Friday, September 27, 2013
Since I wrote the previous blog, two spouses of folks in my Alzheimer Support Group died. These caregivers each devoted the past several years to keeping their spouses content and comfortable at home, only recently beginning to tackle the difficult process of separating by placing their loved ones in a care facility.
One woman lived for four weeks in a memory care facility with the assistance of hospice; the other became ill and was diagnosed with cancer, traveling back and forth from hospital to hospital while the physicians attempted to diagnose her condition.
Traumatic separations after years of mourning the losses of intimacy formed during long satisfying marriages. Attendance at a support group during the past year and a half has helped these spouses form relationships with other caregivers so they do not feel so alone with the challenges and losses they now face. Reading my book Put That Knife Away also assisted them in accepting the fact they are not alone in dealing with the difficulties of separation and the challenges of family and well-meaning friends.
I am now on respite in New York where I walked on Sunday in Coney Island with the Brooklyn chapter of the Alzheimer's Association. We turned the boardwalk purple with more than 800 walkers raising $117,000 for Alzheimer disease research. There will be another walk in Manhattan by the Hudson River on Ocotber 20ieth and in the Southwest chapter in Arizona on Novmber 2nd.Participate wherever you live, raise funds to help find a cure. Contact your employer to get matching funds, form a team, earn your purple long-sleeved t-shirt. Participating helps me feel I am DOING something, not merely toleratng, accepting and waiting.
Thursday, September 19, 2013
All through the lives of children, parents try to prepare themselves and their offspring for separations. Some families send their children to grandparents in other states during school holidays, some children attend sleep away camps while others settle for sleep-overs at friends' homes.
These days with so many children living in divorced families, the children spend time with one parent or the other, permitting the parents to feel and adjust to the separation from the children.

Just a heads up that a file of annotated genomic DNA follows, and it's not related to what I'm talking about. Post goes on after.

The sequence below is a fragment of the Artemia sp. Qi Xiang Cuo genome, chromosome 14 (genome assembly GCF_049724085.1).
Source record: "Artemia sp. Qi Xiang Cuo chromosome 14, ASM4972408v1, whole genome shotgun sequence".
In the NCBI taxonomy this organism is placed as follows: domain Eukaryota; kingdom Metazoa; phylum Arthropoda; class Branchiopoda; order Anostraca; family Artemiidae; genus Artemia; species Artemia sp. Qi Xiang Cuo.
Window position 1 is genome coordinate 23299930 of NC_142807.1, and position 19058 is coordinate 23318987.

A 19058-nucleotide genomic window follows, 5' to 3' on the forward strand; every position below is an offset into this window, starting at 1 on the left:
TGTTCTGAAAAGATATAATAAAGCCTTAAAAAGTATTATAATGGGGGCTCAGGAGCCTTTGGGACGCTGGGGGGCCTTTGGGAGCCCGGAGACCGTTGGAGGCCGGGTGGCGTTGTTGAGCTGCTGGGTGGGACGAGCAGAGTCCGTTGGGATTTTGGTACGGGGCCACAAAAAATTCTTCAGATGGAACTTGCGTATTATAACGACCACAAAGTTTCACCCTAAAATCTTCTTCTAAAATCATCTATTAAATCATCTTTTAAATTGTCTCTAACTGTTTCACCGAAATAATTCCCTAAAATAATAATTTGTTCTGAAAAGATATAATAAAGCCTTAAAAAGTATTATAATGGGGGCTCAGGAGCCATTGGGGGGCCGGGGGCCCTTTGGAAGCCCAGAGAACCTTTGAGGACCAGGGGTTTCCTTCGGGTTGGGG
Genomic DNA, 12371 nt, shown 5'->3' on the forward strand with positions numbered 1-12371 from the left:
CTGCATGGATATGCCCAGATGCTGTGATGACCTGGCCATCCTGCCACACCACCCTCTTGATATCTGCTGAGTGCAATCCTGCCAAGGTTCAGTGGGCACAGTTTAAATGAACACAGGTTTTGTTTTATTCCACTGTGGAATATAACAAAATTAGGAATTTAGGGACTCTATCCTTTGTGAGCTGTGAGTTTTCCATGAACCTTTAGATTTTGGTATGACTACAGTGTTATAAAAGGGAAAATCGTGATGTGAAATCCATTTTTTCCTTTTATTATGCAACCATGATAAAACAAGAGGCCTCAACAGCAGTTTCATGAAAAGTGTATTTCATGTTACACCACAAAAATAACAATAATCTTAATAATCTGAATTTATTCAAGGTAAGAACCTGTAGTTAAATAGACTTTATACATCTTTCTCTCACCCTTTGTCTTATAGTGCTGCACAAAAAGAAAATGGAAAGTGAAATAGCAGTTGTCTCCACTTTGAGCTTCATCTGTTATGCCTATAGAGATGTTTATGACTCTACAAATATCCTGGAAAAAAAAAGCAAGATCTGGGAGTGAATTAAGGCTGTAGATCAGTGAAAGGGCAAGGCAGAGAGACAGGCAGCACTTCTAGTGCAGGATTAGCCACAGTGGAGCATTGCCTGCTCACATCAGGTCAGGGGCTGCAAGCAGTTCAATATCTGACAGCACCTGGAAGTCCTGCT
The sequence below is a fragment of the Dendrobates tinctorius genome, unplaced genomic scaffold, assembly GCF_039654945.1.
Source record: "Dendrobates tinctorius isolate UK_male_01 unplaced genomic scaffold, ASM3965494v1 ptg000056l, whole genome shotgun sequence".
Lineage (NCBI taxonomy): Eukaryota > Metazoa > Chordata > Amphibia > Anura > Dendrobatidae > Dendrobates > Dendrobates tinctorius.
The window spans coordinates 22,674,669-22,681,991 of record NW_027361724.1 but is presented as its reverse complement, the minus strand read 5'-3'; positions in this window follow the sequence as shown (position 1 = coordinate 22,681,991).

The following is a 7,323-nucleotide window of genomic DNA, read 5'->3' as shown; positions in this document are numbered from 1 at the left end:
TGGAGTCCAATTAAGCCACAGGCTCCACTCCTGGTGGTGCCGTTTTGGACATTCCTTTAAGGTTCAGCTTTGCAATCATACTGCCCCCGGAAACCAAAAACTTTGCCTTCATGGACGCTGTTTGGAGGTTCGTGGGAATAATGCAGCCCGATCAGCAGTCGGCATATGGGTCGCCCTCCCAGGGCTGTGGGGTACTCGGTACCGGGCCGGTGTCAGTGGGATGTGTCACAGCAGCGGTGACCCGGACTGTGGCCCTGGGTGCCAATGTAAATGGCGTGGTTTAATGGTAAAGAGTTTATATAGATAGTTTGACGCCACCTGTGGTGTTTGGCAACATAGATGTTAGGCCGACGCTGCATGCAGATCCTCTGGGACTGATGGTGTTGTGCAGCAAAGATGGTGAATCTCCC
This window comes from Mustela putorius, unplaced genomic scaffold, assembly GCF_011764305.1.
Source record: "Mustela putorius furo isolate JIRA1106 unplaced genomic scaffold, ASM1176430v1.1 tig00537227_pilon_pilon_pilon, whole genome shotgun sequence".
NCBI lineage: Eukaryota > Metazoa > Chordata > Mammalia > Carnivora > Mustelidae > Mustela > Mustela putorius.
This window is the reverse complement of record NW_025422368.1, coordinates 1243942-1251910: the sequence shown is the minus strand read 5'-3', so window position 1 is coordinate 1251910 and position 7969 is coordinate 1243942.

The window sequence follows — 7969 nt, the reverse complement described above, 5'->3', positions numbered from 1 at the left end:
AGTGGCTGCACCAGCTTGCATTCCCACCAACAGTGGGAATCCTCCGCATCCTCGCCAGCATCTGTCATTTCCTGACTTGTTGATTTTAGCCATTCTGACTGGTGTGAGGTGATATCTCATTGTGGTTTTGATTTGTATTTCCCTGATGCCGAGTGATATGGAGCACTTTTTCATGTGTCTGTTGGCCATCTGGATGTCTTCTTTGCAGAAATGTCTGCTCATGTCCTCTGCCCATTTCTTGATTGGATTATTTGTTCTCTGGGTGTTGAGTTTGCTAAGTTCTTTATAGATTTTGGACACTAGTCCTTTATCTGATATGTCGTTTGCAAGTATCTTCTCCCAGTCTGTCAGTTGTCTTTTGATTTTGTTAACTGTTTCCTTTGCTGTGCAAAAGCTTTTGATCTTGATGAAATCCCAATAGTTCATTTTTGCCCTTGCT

Once we have accomplished the goal of rearing our children and they go off to college or to the armed services, we concentrate more on establishing peer friendships as well as strengthening our bonds with our spouses and we must readapt ourselves when we or our friends move to retirement homes, become ill or pass away. I also hear about spouses who divorce after 44 years of marriage; the empty nest adjustment is quite difficult for some couples.
Our now adult children have to deal with the separation from family members as they pursue their livelihoods and raise their own families. With the proliferation of social media, the young of today are able more than ever to keep in touch with friends from earlier phases of their lives, reducing their feelings of isolation which plague some older adults who move and need to make new friends wherever they go.
Those of us who are caregivers for an invalid or dementia afflicted spouse or parent also separate very slowly from our loved ones. We trace the steps in reverse with our loved one becoming more and more dependent upon us as they age and become less able to perform "the tasks of daily living" for themselves. The process starts so slowly sometimes that we don't realize for quite a while that our partner or parent is not there for us--the relationship has become one-sided. Once that realization hits and we begin to be concerned that we will not be able to care for our loved one at home, we need to reassess the separation process once again. Slowly we need to prepare ourselves and our loved one by having volunteers come to the house to provide respite care for us, by asking friends and family to take turns caring for the person or by hiring someone to do so, so both parties can begin to adjust to the separation that will occur.